Russia has ‘intent and ability’ to target underwater infrastructure
There is no doubt Russia has “the intent and the ability” to target the West’s underwater energy and communication lines, Ben Wallace said as he launched a security partnership with Norway.
At a press conference alongside his Norwegian counterpart at the Northwood military base on Thursday, the Defence Secretary said Moscow has submarines and spy ships “specifically designed” to “potentially sabotage or attack critical national infrastructure belonging to its adversaries”.
Mr Wallace and Norwegian defence minister Bjorn Arild Gram signed a statement of intent to increase cooperation on countering undersea threats in the wake of last year’s attack on the Nord Stream gas pipeline.
While the Ministry of Defence did not name Russia in its release about the agreement, Mr Wallace left little doubt as to where the threat is emanating from.
He told the press conference: “What we know is the Russians have a work programme, they have a specific naval programme designed to both look at and potentially sabotage or attack critical national infrastructure belonging to its adversaries.
“It has a number of submarines and other pieces of equipment and spy ships and everything else specifically designed for that purpose.
“So whether we are talking about Nord Stream, whether we are talking about our own infrastructure, that is an area that is vulnerable and needs to be protected.”
He added: “What we can say without doubt is Russia has the intent and the capability to target the West’s critical national infrastructure. We have to have the intent and the capability to defend it.”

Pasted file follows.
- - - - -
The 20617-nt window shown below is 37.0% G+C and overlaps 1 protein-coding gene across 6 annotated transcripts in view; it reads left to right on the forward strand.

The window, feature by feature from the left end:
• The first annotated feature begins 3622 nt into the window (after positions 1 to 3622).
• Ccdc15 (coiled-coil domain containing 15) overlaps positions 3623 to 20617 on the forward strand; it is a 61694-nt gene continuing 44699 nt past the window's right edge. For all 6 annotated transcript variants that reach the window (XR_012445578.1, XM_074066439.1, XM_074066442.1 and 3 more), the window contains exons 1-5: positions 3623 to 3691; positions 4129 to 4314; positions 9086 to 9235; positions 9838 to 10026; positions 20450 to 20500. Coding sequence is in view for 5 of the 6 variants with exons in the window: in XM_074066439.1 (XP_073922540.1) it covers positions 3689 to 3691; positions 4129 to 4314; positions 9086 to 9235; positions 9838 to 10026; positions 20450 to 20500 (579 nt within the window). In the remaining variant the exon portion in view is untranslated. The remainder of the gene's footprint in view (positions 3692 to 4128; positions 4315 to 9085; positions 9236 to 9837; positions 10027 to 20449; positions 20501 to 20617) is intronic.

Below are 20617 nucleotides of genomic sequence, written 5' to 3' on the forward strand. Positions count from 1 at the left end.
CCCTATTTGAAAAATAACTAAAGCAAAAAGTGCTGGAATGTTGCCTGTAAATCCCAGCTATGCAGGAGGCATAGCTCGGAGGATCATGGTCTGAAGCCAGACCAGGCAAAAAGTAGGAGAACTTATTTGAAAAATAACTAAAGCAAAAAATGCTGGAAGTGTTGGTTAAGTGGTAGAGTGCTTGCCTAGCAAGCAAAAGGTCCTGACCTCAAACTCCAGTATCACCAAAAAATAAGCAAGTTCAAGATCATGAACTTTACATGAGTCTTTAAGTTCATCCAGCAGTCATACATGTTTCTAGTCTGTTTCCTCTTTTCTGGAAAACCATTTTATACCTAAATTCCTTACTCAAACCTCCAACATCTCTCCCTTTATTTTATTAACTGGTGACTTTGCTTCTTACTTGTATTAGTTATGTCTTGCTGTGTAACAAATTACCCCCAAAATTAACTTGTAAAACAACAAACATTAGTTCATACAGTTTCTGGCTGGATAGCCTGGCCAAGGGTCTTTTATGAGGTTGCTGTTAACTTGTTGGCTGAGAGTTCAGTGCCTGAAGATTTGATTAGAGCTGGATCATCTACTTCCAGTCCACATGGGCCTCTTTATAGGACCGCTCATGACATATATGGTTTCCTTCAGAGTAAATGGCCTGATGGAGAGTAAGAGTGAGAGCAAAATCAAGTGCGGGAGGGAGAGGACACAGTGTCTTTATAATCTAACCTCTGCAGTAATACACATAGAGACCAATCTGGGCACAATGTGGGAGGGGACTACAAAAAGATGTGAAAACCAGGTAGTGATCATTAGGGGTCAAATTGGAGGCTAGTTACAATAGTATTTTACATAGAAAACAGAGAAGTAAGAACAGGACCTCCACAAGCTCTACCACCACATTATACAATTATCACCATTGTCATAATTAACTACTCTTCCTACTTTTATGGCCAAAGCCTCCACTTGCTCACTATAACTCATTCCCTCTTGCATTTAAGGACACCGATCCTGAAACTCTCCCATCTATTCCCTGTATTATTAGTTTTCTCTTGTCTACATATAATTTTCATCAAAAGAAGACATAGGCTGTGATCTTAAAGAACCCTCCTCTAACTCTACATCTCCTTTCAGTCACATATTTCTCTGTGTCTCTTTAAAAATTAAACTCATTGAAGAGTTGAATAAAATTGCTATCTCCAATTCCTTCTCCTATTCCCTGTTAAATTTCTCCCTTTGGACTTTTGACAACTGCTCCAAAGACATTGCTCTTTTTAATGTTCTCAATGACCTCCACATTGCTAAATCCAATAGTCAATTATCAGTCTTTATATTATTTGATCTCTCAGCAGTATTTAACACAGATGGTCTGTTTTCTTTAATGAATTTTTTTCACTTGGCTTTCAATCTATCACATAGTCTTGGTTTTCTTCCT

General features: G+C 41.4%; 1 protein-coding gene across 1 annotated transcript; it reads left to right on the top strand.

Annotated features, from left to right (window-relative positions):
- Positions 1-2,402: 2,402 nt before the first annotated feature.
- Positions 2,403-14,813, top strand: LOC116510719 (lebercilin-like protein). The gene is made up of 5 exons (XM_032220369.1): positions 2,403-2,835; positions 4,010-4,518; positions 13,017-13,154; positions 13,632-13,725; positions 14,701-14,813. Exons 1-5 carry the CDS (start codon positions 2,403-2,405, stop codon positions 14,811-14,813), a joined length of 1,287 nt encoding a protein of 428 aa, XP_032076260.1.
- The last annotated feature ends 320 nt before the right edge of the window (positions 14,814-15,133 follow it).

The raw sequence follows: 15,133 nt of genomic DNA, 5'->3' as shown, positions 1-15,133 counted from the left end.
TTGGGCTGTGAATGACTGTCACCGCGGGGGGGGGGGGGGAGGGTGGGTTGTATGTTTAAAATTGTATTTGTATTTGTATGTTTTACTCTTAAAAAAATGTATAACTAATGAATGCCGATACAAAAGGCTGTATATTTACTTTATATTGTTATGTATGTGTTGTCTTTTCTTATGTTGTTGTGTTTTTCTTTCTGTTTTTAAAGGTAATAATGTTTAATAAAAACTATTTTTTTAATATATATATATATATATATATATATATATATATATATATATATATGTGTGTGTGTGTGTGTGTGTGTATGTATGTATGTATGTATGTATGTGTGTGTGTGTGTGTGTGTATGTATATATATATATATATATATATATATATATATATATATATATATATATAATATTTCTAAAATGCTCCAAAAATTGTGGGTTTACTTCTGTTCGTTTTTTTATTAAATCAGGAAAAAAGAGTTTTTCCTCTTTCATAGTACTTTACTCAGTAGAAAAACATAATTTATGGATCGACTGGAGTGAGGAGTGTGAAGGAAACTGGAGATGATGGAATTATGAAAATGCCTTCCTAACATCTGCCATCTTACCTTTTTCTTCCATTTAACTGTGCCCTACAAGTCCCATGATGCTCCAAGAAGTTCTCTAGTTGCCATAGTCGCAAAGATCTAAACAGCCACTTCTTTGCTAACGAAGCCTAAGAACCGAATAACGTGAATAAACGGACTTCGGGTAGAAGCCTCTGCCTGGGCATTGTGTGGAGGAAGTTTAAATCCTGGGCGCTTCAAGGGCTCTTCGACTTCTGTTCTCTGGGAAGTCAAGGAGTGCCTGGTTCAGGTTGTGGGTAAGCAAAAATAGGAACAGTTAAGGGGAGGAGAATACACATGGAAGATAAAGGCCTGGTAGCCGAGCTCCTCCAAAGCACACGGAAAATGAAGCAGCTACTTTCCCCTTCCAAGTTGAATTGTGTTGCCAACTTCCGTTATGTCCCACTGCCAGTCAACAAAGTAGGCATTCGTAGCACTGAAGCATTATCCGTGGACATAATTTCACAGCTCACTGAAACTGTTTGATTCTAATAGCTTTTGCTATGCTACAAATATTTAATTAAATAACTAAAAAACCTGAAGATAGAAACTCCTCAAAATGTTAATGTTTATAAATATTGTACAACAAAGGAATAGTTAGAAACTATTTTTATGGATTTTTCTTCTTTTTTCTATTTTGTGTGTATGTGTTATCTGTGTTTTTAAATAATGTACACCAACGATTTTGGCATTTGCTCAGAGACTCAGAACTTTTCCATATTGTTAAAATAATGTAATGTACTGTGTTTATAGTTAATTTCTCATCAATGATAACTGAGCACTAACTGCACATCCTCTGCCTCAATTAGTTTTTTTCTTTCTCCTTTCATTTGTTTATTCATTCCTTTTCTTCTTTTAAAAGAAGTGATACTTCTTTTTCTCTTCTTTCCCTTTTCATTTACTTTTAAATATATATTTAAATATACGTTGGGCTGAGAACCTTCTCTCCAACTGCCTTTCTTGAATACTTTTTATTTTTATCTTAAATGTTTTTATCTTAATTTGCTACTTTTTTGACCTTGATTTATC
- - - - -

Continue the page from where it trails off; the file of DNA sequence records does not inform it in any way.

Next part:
Asked whether he was aware of any underwater cables already being sabotaged, the Cabinet minister said any speculation on the UK’s levels of knowledge on Russian activities would only help the Kremlin.
“We have to be alert to the deliberate programme that the Russians have invested in, we must do the same,” he said.
Mr Gram noted the difficulty of guaranteeing that no infrastructure has been undermined as “we have almost 9,000 kilometres of gas pipelines on the bottom of the sea”.
Neither Mr Wallace nor his Norwegian counterpart would comment on whether Russia was linked to the Nord Stream pipeline explosions, which are still under investigation.
The two nations agreed to increase cooperation to improve their ability to detect submarines, counter mine threats and generally enhance North Atlantic security.
The agreement also bolsters the development of better technology to protect shared interests in the North Sea while streamlining the process for other allies to join their activity, according to the Ministry of Defence.
They have already jointly increased security patrols in the region where the unexplained blasts occurred.
From July, the Royal Navy’s new multi-role ocean surveillance vessel RFA Proteus will go to sea to help protect critical infrastructure, Mr Wallace said.
“I fully expect a large part of the area that it will patrol will be Norway and the United Kingdom, the area where our gas pipelines are, where our wind farms are, where our electronic cables and optic cables are,” he said.
Four leaks were discovered last September on the Nord Stream 1 and 2 gas pipelines that run from Russia to Germany through the Baltic Sea.
The pipelines were not operational at the time because of disputes between Russia and the European Union over Moscow’s invasion of Ukraine but were filled with natural gas.